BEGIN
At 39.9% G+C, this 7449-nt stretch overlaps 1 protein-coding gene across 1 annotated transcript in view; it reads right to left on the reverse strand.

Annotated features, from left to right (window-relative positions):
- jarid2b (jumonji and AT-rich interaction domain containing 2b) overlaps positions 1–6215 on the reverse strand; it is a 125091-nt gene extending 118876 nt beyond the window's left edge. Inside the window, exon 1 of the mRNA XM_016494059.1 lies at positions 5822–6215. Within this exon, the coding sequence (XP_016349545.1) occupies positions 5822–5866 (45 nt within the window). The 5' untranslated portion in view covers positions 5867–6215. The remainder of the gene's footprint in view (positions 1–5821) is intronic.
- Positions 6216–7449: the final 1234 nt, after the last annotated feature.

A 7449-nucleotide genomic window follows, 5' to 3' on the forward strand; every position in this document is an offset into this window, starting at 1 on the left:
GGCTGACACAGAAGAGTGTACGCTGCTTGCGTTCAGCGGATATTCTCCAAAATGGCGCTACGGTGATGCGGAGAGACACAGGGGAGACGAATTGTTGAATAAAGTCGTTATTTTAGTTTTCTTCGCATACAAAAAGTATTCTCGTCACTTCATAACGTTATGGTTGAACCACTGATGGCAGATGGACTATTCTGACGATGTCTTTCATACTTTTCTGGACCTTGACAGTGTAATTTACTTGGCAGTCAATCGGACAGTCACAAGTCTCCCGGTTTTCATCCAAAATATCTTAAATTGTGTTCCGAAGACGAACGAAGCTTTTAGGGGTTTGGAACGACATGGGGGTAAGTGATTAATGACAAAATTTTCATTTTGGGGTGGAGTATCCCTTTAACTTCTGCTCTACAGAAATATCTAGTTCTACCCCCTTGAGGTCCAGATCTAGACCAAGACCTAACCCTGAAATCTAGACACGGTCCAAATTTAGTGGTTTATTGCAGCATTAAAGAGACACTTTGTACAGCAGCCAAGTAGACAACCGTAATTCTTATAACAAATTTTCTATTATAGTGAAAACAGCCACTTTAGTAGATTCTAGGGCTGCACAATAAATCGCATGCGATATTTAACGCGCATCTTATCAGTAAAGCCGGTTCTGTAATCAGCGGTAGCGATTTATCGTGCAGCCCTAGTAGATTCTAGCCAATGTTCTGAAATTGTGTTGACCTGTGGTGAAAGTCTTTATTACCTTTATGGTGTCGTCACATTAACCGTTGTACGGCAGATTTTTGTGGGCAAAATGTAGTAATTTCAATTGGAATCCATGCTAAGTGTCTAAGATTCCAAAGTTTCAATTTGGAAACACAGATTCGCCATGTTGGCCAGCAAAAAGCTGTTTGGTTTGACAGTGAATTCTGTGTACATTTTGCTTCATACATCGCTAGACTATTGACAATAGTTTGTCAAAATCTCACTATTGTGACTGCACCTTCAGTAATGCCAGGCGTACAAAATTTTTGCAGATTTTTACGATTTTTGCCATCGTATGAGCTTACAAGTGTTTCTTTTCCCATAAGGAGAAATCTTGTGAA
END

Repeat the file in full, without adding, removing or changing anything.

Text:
At 39.9% G+C, this 7449-nt stretch overlaps 1 protein-coding gene across 1 annotated transcript in view; it reads right to left on the reverse strand.

Annotated features, from left to right (window-relative positions):
- jarid2b (jumonji and AT-rich interaction domain containing 2b) overlaps positions 1–6215 on the reverse strand; it is a 125091-nt gene extending 118876 nt beyond the window's left edge. Inside the window, exon 1 of the mRNA XM_016494059.1 lies at positions 5822–6215. Within this exon, the coding sequence (XP_016349545.1) occupies positions 5822–5866 (45 nt within the window). The 5' untranslated portion in view covers positions 5867–6215. The remainder of the gene's footprint in view (positions 1–5821) is intronic.
- Positions 6216–7449: the final 1234 nt, after the last annotated feature.

A 7449-nucleotide genomic window follows, 5' to 3' on the forward strand; every position in this document is an offset into this window, starting at 1 on the left:
GGCTGACACAGAAGAGTGTACGCTGCTTGCGTTCAGCGGATATTCTCCAAAATGGCGCTACGGTGATGCGGAGAGACACAGGGGAGACGAATTGTTGAATAAAGTCGTTATTTTAGTTTTCTTCGCATACAAAAAGTATTCTCGTCACTTCATAACGTTATGGTTGAACCACTGATGGCAGATGGACTATTCTGACGATGTCTTTCATACTTTTCTGGACCTTGACAGTGTAATTTACTTGGCAGTCAATCGGACAGTCACAAGTCTCCCGGTTTTCATCCAAAATATCTTAAATTGTGTTCCGAAGACGAACGAAGCTTTTAGGGGTTTGGAACGACATGGGGGTAAGTGATTAATGACAAAATTTTCATTTTGGGGTGGAGTATCCCTTTAACTTCTGCTCTACAGAAATATCTAGTTCTACCCCCTTGAGGTCCAGATCTAGACCAAGACCTAACCCTGAAATCTAGACACGGTCCAAATTTAGTGGTTTATTGCAGCATTAAAGAGACACTTTGTACAGCAGCCAAGTAGACAACCGTAATTCTTATAACAAATTTTCTATTATAGTGAAAACAGCCACTTTAGTAGATTCTAGGGCTGCACAATAAATCGCATGCGATATTTAACGCGCATCTTATCAGTAAAGCCGGTTCTGTAATCAGCGGTAGCGATTTATCGTGCAGCCCTAGTAGATTCTAGCCAATGTTCTGAAATTGTGTTGACCTGTGGTGAAAGTCTTTATTACCTTTATGGTGTCGTCACATTAACCGTTGTACGGCAGATTTTTGTGGGCAAAATGTAGTAATTTCAATTGGAATCCATGCTAAGTGTCTAAGATTCCAAAGTTTCAATTTGGAAACACAGATTCGCCATGTTGGCCAGCAAAAAGCTGTTTGGTTTGACAGTGAATTCTGTGTACATTTTGCTTCATACATCGCTAGACTATTGACAATAGTTTGTCAAAATCTCACTATTGTGACTGCACCTTCAGTAATGCCAGGCGTACAAAATTTTTGCAGATTTTTACGATTTTTGCCATCGTATGAGCTTACAAGTGTTTCTTTTCCCATAAGGAGAAATCTTGTGAA